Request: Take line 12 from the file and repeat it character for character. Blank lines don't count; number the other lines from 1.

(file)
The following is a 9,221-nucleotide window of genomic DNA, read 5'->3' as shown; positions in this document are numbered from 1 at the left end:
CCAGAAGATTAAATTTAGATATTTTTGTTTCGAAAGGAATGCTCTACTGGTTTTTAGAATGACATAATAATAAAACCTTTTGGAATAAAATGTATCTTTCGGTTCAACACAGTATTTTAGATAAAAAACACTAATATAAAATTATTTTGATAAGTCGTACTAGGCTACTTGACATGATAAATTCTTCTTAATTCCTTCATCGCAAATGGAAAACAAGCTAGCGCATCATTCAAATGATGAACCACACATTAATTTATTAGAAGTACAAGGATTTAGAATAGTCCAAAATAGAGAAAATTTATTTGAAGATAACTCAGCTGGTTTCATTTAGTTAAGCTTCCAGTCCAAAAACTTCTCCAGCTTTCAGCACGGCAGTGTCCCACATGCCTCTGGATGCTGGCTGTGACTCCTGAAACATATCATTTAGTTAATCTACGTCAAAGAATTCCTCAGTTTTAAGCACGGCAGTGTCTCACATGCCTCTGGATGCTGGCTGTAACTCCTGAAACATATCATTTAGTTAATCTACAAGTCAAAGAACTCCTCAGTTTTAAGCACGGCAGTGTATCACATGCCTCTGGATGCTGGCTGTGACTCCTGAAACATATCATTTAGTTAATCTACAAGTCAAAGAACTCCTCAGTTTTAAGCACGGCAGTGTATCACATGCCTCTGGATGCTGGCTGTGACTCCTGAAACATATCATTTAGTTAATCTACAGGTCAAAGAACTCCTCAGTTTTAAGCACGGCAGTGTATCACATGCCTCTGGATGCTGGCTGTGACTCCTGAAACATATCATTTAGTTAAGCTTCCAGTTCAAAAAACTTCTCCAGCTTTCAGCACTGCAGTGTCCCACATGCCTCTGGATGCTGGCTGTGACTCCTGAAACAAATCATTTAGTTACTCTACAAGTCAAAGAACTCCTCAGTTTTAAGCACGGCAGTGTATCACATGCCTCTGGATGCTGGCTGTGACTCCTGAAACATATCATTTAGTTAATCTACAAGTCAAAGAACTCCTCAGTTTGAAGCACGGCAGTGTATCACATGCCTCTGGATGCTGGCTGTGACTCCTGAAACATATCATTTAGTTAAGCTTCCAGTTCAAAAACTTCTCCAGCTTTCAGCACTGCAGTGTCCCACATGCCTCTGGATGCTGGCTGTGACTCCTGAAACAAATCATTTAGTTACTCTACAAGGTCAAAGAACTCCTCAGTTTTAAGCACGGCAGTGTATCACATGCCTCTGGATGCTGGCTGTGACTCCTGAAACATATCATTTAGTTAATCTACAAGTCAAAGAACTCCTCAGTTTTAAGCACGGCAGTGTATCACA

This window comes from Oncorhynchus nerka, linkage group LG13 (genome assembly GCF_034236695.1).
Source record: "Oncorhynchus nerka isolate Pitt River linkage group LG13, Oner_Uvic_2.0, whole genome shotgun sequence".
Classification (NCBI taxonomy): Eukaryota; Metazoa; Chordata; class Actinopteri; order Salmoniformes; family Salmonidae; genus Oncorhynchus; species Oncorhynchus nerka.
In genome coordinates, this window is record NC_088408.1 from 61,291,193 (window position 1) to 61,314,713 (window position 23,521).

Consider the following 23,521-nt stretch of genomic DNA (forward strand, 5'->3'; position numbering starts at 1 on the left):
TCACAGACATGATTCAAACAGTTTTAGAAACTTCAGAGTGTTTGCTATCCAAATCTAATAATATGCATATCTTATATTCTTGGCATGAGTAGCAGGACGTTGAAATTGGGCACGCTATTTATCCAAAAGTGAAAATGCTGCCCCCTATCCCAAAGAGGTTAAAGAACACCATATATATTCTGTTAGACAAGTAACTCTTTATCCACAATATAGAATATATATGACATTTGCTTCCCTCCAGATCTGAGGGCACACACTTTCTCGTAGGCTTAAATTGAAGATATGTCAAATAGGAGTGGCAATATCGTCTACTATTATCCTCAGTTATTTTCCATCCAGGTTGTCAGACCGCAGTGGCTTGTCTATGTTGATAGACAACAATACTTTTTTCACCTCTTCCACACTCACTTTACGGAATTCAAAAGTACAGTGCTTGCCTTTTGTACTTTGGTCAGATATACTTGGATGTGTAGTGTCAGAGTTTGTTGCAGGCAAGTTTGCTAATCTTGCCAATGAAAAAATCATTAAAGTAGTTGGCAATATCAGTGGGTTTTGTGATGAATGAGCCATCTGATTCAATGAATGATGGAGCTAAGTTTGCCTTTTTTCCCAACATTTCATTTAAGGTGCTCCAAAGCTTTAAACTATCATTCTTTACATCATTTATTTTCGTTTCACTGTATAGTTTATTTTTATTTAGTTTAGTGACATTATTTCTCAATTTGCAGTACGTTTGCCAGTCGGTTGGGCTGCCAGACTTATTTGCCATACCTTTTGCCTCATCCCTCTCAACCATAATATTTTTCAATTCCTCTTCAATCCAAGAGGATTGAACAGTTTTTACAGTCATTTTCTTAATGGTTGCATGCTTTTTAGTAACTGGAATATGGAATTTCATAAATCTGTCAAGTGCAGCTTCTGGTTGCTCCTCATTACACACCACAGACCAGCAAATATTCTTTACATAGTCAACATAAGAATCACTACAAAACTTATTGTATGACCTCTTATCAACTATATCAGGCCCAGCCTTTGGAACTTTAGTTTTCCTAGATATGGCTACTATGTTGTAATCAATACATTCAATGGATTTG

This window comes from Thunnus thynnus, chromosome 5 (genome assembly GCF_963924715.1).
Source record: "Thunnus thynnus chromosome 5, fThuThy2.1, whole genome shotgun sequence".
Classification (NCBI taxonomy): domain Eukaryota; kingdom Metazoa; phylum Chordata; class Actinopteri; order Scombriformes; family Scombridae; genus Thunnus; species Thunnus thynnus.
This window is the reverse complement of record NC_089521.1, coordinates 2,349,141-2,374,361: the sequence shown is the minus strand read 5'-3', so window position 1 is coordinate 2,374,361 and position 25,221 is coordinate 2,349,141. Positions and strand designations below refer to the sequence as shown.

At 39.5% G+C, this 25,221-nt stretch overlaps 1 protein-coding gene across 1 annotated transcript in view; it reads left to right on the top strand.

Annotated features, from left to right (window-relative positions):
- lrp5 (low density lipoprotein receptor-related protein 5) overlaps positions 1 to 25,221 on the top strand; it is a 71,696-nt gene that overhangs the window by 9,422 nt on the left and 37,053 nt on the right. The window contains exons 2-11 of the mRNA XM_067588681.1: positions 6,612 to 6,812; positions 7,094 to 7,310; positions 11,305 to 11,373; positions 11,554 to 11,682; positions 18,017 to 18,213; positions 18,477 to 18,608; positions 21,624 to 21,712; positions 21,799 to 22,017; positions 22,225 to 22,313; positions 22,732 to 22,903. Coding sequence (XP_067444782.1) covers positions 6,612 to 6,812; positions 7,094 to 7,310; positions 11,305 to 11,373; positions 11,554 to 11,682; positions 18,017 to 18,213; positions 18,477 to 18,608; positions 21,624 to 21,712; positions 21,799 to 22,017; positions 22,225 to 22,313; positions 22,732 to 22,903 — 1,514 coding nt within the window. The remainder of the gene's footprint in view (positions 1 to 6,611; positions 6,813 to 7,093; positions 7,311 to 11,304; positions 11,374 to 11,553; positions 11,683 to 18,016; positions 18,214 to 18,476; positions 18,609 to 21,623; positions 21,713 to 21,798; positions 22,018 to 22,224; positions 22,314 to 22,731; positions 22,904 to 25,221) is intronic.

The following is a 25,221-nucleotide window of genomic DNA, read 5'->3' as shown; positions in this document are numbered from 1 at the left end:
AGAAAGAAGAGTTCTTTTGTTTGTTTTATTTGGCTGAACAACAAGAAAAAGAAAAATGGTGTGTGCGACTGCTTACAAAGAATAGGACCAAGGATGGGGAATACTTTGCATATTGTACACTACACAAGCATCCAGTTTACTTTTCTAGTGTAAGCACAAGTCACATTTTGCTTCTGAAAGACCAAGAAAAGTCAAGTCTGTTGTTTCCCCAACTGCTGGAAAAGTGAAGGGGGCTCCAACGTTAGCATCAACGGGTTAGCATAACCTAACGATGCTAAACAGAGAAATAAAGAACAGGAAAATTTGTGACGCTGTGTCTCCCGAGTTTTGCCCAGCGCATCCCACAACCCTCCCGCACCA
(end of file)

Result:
This window is the reverse complement of record NC_089521.1, coordinates 2,349,141-2,374,361: the sequence shown is the minus strand read 5'-3', so window position 1 is coordinate 2,374,361 and position 25,221 is coordinate 2,349,141. Positions and strand designations below refer to the sequence as shown.